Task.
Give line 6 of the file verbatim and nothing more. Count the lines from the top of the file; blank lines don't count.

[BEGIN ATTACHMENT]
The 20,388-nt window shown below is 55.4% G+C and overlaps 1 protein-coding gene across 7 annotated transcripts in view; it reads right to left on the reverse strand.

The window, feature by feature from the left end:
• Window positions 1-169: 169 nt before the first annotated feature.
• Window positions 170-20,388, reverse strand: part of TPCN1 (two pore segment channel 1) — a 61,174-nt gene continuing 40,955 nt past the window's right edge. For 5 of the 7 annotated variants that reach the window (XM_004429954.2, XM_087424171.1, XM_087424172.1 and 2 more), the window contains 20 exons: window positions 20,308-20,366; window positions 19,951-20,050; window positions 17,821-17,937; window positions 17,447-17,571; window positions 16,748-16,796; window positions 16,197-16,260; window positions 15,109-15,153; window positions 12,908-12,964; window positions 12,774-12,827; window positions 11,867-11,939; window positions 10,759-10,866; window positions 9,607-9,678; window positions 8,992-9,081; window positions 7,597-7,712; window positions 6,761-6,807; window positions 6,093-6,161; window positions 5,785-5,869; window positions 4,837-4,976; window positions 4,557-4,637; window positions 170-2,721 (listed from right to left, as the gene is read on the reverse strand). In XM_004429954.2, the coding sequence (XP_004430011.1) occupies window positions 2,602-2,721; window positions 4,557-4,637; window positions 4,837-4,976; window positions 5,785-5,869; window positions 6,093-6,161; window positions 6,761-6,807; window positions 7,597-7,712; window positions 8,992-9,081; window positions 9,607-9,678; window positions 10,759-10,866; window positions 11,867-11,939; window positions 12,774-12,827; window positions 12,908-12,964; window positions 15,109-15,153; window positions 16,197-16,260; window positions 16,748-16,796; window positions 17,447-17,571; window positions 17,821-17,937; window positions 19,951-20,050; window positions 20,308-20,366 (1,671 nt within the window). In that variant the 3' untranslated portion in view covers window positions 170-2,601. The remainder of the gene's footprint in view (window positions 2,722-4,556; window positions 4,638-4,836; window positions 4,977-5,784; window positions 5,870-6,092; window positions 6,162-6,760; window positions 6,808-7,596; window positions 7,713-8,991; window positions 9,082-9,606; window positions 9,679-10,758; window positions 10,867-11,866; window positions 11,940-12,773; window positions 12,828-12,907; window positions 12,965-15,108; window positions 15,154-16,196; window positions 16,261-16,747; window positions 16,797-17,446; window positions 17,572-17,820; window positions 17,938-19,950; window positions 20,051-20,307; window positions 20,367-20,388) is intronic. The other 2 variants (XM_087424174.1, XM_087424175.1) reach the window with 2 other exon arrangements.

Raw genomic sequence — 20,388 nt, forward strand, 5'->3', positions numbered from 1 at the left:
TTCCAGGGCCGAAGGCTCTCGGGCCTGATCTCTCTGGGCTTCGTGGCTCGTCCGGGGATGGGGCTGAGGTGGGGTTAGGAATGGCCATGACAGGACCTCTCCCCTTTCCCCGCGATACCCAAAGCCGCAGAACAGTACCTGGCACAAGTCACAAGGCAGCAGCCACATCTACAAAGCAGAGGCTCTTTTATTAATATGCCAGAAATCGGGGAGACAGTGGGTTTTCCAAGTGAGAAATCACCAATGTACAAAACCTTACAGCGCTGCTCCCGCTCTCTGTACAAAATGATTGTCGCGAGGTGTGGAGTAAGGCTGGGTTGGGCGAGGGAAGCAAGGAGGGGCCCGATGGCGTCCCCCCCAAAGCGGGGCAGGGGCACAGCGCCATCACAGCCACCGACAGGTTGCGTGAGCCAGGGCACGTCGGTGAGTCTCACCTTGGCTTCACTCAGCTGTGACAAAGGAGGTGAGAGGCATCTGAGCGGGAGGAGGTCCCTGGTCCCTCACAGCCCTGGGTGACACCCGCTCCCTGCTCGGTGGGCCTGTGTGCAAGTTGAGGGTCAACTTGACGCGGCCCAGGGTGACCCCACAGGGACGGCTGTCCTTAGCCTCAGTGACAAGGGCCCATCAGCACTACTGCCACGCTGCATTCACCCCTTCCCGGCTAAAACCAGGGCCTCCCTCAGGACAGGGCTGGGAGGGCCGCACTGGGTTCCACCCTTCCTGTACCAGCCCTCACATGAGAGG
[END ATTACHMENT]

TTCCAGGGCCGAAGGCTCTCGGGCCTGATCTCTCTGGGCTTCGTGGCTCGTCCGGGGATGGGGCTGAGGTGGGGTTAGGAATGGCCATGACAGGACCTCTCCCCTTTCCCCGCGATACCCAAAGCCGCAGAACAGTACCTGGCACAAGTCACAAGGCAGCAGCCACATCTACAAAGCAGAGGCTCTTTTATTAATATGCCAGAAATCGGGGAGACAGTGGGTTTTCCAAGTGAGAAATCACCAATGTACAAAACCTTACAGCGCTGCTCCCGCTCTCTGTACAAAATGATTGTCGCGAGGTGTGGAGTAAGGCTGGGTTGGGCGAGGGAAGCAAGGAGGGGCCCGATGGCGTCCCCCCCAAAGCGGGGCAGGGGCACAGCGCCATCACAGCCACCGACAGGTTGCGTGAGCCAGGGCACGTCGGTGAGTCTCACCTTGGCTTCACTCAGCTGTGACAAAGGAGGTGAGAGGCATCTGAGCGGGAGGAGGTCCCTGGTCCCTCACAGCCCTGGGTGACACCCGCTCCCTGCTCGGTGGGCCTGTGTGCAAGTTGAGGGTCAACTTGACGCGGCCCAGGGTGACCCCACAGGGACGGCTGTCCTTAGCCTCAGTGACAAGGGCCCATCAGCACTACTGCCACGCTGCATTCACCCCTTCCCGGCTAAAACCAGGGCCTCCCTCAGGACAGGGCTGGGAGGGCCGCACTGGGTTCCACCCTTCCTGTACCAGCCCTCACATGAGAGG